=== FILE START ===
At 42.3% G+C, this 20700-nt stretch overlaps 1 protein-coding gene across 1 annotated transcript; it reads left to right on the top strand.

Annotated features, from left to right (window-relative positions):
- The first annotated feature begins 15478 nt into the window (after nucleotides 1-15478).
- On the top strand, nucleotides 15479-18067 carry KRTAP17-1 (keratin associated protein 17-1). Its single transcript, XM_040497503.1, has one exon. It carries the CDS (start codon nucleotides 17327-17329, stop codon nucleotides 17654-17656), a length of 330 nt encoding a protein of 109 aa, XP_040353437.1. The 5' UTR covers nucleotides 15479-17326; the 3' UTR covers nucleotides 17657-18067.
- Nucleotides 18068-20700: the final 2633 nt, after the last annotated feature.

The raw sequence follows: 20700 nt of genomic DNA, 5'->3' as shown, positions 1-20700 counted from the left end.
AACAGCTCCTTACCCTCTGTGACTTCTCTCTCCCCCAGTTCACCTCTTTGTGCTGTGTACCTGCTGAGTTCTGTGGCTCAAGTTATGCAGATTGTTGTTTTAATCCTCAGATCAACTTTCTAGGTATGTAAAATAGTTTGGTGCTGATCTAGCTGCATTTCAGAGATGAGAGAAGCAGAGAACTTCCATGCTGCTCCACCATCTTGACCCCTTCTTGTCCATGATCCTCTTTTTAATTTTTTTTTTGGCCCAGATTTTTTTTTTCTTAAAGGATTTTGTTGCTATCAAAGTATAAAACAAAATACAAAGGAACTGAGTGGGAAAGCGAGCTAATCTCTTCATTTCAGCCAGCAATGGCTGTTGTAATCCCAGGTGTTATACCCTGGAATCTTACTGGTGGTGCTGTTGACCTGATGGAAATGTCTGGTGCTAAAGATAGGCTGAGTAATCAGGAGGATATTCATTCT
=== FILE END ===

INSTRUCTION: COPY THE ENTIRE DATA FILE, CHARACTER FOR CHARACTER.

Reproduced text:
At 42.3% G+C, this 20700-nt stretch overlaps 1 protein-coding gene across 1 annotated transcript; it reads left to right on the top strand.

Annotated features, from left to right (window-relative positions):
- The first annotated feature begins 15478 nt into the window (after nucleotides 1-15478).
- On the top strand, nucleotides 15479-18067 carry KRTAP17-1 (keratin associated protein 17-1). Its single transcript, XM_040497503.1, has one exon. It carries the CDS (start codon nucleotides 17327-17329, stop codon nucleotides 17654-17656), a length of 330 nt encoding a protein of 109 aa, XP_040353437.1. The 5' UTR covers nucleotides 15479-17326; the 3' UTR covers nucleotides 17657-18067.
- Nucleotides 18068-20700: the final 2633 nt, after the last annotated feature.

The raw sequence follows: 20700 nt of genomic DNA, 5'->3' as shown, positions 1-20700 counted from the left end.
AACAGCTCCTTACCCTCTGTGACTTCTCTCTCCCCCAGTTCACCTCTTTGTGCTGTGTACCTGCTGAGTTCTGTGGCTCAAGTTATGCAGATTGTTGTTTTAATCCTCAGATCAACTTTCTAGGTATGTAAAATAGTTTGGTGCTGATCTAGCTGCATTTCAGAGATGAGAGAAGCAGAGAACTTCCATGCTGCTCCACCATCTTGACCCCTTCTTGTCCATGATCCTCTTTTTAATTTTTTTTTTGGCCCAGATTTTTTTTTTCTTAAAGGATTTTGTTGCTATCAAAGTATAAAACAAAATACAAAGGAACTGAGTGGGAAAGCGAGCTAATCTCTTCATTTCAGCCAGCAATGGCTGTTGTAATCCCAGGTGTTATACCCTGGAATCTTACTGGTGGTGCTGTTGACCTGATGGAAATGTCTGGTGCTAAAGATAGGCTGAGTAATCAGGAGGATATTCATTCT